We’ve been testing in a number of market segments. We’ve had request for auto carriers. Those big trucks where they have like 10 cars on them. No one’s aggregated and created a market around those. We get lots of request and we have to pick our battles and I think that’s what the guy was referring to.
Yeah, you can’t be all to everyone, you have to be like Convoy for example, they’re operating just in Seattle within 250 miles off Seattle and they’ve focused on a region. Cargomatic is my competitor is focused on the Los Angeles and the port of Long Beach. Again, a geographic location based and small trucks, 10 foot trucks, inner city trucks. They’re called straight trucks in our world.
Transfixed is doing more long haul because he is a long time truck broker and he has long time customers. He’s just using his platform to service those customers. I don’t really see any difference really from a traditional broker in that scenario but there’s a number of other players who one of them has got a load board, taken all the load board data and put it on a phone to acquire carriers.
Carriers are pretty easy to get, it’s the shippers that are hard and I think all of us will be faced with, it’s so easy to call broker and just like get serviced, and we all have to deal with coming face to face with how to compete with that.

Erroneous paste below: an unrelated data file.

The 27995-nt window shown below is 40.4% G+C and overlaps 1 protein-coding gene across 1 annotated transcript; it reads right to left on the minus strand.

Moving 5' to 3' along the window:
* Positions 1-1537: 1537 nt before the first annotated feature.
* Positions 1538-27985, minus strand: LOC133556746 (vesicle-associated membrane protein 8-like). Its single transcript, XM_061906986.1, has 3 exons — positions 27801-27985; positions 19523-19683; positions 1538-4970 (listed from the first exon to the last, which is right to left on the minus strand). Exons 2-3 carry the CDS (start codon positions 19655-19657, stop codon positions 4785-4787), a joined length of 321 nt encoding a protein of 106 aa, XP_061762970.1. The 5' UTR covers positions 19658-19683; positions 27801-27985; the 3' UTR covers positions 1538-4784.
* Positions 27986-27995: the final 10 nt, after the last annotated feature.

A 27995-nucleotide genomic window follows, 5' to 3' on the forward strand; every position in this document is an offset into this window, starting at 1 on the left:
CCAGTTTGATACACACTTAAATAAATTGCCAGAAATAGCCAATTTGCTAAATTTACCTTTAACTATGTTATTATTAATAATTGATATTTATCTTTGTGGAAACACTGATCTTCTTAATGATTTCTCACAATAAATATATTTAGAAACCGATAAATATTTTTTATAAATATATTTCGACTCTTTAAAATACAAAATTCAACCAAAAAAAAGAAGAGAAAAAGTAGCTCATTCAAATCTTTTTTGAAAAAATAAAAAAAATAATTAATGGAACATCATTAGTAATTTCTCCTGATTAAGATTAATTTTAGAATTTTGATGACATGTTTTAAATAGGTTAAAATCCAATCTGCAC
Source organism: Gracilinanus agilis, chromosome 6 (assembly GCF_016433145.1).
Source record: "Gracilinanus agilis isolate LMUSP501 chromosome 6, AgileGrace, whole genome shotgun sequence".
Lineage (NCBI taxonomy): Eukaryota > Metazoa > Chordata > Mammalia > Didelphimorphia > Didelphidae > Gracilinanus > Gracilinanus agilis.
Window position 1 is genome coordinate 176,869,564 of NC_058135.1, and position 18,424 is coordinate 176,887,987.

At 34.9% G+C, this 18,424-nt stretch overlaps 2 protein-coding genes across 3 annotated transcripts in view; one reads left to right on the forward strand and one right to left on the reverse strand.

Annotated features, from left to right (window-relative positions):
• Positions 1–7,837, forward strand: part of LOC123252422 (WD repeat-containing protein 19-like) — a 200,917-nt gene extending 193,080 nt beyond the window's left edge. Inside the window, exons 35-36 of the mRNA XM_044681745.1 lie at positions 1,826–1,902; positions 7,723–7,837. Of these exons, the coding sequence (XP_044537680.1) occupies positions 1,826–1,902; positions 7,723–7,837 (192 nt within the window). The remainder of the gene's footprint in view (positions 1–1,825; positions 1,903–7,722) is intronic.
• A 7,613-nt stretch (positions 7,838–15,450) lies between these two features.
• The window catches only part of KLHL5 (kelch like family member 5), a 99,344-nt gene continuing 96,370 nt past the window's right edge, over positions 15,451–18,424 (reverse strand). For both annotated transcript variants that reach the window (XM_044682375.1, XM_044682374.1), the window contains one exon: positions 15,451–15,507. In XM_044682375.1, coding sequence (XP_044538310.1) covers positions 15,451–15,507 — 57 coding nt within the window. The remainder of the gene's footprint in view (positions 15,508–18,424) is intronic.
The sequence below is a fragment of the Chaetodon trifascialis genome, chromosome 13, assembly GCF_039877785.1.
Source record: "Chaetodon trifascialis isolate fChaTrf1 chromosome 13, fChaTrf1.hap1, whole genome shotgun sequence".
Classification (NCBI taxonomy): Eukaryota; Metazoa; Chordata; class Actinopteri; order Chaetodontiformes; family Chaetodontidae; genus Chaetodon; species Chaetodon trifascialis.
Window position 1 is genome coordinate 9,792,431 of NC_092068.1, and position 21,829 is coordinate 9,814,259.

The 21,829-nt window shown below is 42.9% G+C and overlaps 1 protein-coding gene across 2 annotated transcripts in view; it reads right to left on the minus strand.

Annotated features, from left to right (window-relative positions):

NYLP: This trucking world is obviously a very different environment. What’s been the biggest adjustment for you or I guess the biggest thing that you‘ve had to do in terms of acquiring knowledge about the industry?
Roseanne: The biggest challenge has been having enough time with carriers and shippers, you have to have a lot of user feedback to get this right. Cause you’re trying to take friction out of a transaction that has a ton of friction. How do you make it a beautiful experience for people? Where they feel like it’s super easy, it’s as easy as picking up the phone and calling their broker and really, truckers have been my best friend.